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Author Topic: 32-bit UEFI Installation on a Lenovo Thinkpad Tablet 2  (Read 5948 times)

Offline steve9000

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32-bit UEFI Installation on a Lenovo Thinkpad Tablet 2
« on: July 12, 2016, 03:06:03 pm »
32-bit UEFI installation possible?  Which distro?  The tablet only understands GPT UEFI.

Go easy on me, I am a Windows retard.

Tablet in question:  http://support.lenovo.com/us/en/products/Tablets/ThinkPad-Tablet-Series/ThinkPad-Tablet-2/3679/

Offline pavroo

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Re: 32-bit UEFI Installation on a Lenovo Thinkpad Tablet 2
« Reply #1 on: July 12, 2016, 09:13:40 pm »
Hi
Every Sparky spin provides uefi support for 32 or 64 bit machines.
Nothing is easy as it looks.
Danielle Steel

Offline steve9000

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Re: 32-bit UEFI Installation on a Lenovo Thinkpad Tablet 2
« Reply #2 on: July 22, 2016, 06:36:18 am »
Quote
32-bit UEFI
?

Offline pavroo

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Re: 32-bit UEFI Installation on a Lenovo Thinkpad Tablet 2
« Reply #3 on: July 22, 2016, 09:57:13 am »
Yes, both Sparky Installer (live-installer) and Sparky Advanced Installer provide support for what you need.
Nothing is easy as it looks.
Danielle Steel

Offline Emphyrio

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Re: 32-bit UEFI Installation on a Lenovo Thinkpad Tablet 2
« Reply #4 on: July 26, 2016, 12:35:02 pm »
I just did a succesful installation on a medion akoya S2217, which also has a 32 bit UEFI  8)

the only hitch I encountered was that, while booting the livecd correctly, it installed the 64 efi boot bin. I had
to manually install the grub-efi-ia32 packages after installation.

(just for completeness: I copied over the livecd bootia32.efi to the boot disk to be able to boot the system into a grub command line, from where I could boot the installed system, then I could install the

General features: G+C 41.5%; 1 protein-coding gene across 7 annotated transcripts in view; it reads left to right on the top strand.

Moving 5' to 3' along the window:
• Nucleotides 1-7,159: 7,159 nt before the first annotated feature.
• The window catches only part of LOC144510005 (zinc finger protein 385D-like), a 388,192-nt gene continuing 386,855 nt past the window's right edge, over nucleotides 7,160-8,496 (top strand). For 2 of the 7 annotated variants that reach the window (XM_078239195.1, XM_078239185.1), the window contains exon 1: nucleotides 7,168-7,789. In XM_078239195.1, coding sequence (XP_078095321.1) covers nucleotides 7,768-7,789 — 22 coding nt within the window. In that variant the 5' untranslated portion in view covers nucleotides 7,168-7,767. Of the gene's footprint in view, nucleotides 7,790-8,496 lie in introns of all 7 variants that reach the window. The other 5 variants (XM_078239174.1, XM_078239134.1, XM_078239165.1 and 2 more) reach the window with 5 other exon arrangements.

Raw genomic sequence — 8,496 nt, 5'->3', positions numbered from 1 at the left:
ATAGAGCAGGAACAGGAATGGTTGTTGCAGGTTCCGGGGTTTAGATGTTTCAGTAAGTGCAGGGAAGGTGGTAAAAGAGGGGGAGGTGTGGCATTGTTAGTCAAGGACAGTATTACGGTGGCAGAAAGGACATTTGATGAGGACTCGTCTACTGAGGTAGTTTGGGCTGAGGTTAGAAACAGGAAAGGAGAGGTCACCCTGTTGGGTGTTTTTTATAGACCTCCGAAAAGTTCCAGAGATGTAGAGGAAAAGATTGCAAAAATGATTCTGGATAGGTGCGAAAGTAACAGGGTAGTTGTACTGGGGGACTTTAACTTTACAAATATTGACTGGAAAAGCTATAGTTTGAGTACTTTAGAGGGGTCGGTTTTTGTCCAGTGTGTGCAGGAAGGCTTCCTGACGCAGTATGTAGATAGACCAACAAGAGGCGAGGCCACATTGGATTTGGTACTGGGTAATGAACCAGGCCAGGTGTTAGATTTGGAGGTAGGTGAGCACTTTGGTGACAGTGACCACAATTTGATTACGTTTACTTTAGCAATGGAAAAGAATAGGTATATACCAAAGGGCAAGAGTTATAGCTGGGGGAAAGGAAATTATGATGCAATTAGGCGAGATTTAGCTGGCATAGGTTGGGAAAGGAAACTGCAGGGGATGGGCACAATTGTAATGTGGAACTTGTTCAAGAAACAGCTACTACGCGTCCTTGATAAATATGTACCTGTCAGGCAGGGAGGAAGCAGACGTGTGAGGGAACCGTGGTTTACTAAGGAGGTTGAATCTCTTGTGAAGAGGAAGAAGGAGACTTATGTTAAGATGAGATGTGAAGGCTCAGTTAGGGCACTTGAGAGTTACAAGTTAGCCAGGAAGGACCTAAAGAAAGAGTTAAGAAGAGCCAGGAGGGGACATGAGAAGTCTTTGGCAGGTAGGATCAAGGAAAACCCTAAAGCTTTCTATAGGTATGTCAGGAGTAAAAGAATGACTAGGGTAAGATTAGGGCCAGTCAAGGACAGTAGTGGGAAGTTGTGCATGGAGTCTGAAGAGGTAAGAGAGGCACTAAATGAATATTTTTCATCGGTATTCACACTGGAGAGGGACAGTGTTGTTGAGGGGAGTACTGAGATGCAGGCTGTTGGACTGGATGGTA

32 bit grub packages)
« Last Edit: July 26, 2016, 12:41:40 pm by Emphyrio »

Offline kencredible

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Re: 32-bit UEFI Installation on a Lenovo Thinkpad Tablet 2
« Reply #5 on: February 21, 2018, 02:54:26 pm »
Did you get anywhere with the Lenovo TPT2 install? I am trying the same thing. Tablet just freezes after pressing inter on any of the grub entries.

Offline fopetesl

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Re: 32-bit UEFI Installation on a Lenovo Thinkpad Tablet 2
« Reply #6 on: March 16, 2018, 02:10:20 pm »
I have the same problem with an ASUS EeeBook 32 bit only UEFI system.

First the WiFi isn't recognised so I have no net access for drivers, etc.
There is no LAN (RJ45) port.  WiFi only.

Second I get prompted to must have an EFI partition but no switch, (I can see), to set one up.
I does have partitions from an earlier (failed) Windows installation.

Help!

Offline kencredible

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32-bit UEFI Installation on a Lenovo Thinkpad Tablet 2
« Reply #7 on: November 16, 2018, 03:58:53 pm »
I have got some more info on installing on the Lenovo tpt2. From another forum I found rEFInd "http://www.rodsbooks.com/refind/installing.html" which automatically reads any compatible UEFI devices. I can easily now try out distributions but I keep getting stuck where the install just hangs up after selecting any install method. I have read that it is a video driver issue or that it is trying to install the 64 bit version. I am a complete novice at Linux so I don't know my way around installs and such. Most of my other devices just install Linux with out many hiccups. Any suggestions to try in editing Grub startup?

Offline MoroS

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Re: 32-bit UEFI Installation on a Lenovo Thinkpad Tablet 2
« Reply #8 on: December 01, 2018, 11:50:05 pm »
Most of those hanging installs on 32-bit UEFI hardware are basically because of some video driver issues. For example. the ASUS Transformer T100TA tablet required a few kernel switches to be passed into the GRUB kernel line in the config to boot properly.

Sadly it varies from hardware to hardware as 32-bit UEFI is somewhat a taboo right now (appeared late to the party and before it got comfortable it has started being deprecated by 64-bit UEFI, as the 32-bit architecture in general is being dropped). That being said, you still have a chance of installing when newer ISO images come out with newer kernel. There are still people out there, who try to fix things. The aforementioned T100TA went from practically unusable (no wifi, sound, power management, special keys support, screen rotation or brightness control - in other words: full battery sucking and not much to do with anything without hacks) to almost usable (as I last tried newer kernels didn't require any additional options and most things just started working out of the box).
There isn't a single thing that's impossible. Just the things that we don't yet know how to deal with. ;)